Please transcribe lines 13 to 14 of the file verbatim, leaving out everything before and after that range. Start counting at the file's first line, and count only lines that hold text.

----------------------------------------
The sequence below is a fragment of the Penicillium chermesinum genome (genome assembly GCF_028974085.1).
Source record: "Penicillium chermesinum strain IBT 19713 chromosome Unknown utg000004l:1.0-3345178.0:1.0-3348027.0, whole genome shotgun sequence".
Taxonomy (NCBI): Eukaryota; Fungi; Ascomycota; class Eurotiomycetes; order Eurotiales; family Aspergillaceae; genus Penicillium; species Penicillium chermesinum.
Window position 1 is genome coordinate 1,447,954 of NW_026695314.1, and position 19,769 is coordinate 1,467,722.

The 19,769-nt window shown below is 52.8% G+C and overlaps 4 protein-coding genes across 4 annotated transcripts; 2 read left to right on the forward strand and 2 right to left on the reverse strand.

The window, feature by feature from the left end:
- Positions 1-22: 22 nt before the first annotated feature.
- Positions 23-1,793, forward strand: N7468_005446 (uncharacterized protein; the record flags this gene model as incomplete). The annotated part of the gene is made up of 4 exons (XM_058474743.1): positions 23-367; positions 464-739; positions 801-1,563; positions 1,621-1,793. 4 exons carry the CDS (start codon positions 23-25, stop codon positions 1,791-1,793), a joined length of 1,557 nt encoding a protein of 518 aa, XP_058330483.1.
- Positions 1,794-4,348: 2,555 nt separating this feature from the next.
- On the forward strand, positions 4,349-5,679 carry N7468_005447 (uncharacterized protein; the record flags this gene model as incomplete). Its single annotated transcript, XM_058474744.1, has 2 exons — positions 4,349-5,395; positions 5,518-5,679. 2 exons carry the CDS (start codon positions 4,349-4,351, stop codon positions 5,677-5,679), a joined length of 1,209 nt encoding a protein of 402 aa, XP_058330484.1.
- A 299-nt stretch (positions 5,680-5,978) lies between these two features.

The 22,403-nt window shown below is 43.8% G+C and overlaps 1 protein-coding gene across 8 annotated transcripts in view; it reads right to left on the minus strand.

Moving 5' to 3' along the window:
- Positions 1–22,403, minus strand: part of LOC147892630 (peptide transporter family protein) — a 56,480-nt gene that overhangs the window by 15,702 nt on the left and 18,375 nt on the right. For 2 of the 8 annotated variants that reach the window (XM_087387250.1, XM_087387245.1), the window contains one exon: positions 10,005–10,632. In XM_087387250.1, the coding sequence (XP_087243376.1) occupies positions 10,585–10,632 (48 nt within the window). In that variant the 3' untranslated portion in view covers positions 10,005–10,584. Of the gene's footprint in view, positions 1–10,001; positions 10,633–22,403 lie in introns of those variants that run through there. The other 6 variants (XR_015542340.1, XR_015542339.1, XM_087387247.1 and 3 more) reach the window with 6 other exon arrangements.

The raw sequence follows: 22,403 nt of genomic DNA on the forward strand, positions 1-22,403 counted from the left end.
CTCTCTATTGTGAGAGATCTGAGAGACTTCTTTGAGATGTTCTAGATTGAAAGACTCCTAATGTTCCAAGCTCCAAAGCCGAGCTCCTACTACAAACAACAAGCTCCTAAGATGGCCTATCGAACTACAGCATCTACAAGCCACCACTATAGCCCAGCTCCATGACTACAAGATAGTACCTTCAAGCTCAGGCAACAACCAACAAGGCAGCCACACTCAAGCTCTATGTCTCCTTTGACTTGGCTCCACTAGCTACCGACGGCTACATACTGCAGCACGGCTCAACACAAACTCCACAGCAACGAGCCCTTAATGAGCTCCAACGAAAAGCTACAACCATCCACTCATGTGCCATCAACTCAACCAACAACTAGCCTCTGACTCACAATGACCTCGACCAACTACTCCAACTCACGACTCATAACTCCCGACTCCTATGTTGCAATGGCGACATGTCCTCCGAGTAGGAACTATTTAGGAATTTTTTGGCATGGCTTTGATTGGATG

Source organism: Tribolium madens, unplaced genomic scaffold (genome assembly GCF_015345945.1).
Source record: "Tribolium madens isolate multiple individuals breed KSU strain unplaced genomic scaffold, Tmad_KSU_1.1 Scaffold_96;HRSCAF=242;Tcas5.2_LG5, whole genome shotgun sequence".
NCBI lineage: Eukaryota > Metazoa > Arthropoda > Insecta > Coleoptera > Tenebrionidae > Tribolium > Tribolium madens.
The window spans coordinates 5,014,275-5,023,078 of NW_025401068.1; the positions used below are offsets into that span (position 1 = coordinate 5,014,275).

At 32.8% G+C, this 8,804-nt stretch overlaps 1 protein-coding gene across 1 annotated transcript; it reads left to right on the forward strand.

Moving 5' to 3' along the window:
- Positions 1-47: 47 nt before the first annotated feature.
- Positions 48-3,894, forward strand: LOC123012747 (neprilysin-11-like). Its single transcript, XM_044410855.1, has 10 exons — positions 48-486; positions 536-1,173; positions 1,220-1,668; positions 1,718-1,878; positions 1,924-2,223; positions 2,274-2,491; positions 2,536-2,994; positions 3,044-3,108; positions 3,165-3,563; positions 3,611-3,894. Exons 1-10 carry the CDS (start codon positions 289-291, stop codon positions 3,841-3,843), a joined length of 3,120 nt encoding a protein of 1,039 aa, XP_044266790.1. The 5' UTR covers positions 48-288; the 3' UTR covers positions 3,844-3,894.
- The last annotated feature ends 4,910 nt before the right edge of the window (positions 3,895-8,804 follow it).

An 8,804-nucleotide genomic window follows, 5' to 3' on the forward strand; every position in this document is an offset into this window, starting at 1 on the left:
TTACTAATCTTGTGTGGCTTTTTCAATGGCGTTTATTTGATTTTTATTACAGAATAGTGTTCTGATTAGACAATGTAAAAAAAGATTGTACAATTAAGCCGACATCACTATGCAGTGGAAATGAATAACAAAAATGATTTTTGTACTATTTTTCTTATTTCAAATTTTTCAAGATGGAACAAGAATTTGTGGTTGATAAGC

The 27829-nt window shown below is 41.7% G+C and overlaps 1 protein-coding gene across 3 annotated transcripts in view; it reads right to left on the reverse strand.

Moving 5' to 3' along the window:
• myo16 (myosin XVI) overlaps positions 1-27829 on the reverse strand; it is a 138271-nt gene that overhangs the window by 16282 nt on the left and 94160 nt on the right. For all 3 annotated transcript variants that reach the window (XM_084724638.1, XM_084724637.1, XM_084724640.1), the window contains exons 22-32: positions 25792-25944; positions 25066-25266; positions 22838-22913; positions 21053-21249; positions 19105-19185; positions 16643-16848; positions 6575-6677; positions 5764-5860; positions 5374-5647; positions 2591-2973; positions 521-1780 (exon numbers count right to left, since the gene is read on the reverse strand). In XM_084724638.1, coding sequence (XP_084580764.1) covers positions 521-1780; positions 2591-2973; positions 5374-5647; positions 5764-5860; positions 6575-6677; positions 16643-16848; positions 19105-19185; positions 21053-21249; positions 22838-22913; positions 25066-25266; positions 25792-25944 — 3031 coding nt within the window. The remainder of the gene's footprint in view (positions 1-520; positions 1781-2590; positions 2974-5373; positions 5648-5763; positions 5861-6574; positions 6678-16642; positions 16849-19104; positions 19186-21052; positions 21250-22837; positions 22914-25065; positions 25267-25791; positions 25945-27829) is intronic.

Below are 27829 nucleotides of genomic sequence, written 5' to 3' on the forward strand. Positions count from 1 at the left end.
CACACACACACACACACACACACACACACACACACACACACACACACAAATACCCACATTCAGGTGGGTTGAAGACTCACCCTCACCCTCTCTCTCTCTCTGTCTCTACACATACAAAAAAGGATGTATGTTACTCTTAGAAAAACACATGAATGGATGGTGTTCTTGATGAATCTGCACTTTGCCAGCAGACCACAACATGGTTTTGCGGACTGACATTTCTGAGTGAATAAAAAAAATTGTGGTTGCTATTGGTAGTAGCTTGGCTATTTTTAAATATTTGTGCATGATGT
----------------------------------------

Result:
Moving 5' to 3' along the window:
- Positions 1–22,403, minus strand: part of LOC147892630 (peptide transporter family protein) — a 56,480-nt gene that overhangs the window by 15,702 nt on the left and 18,375 nt on the right. For 2 of the 8 annotated variants that reach the window (XM_087387250.1, XM_087387245.1), the window contains one exon: positions 10,005–10,632. In XM_087387250.1, the coding sequence (XP_087243376.1) occupies positions 10,585–10,632 (48 nt within the window). In that variant the 3' untranslated portion in view covers positions 10,005–10,584. Of the gene's footprint in view, positions 1–10,001; positions 10,633–22,403 lie in introns of those variants that run through there. The other 6 variants (XR_015542340.1, XR_015542339.1, XM_087387247.1 and 3 more) reach the window with 6 other exon arrangements.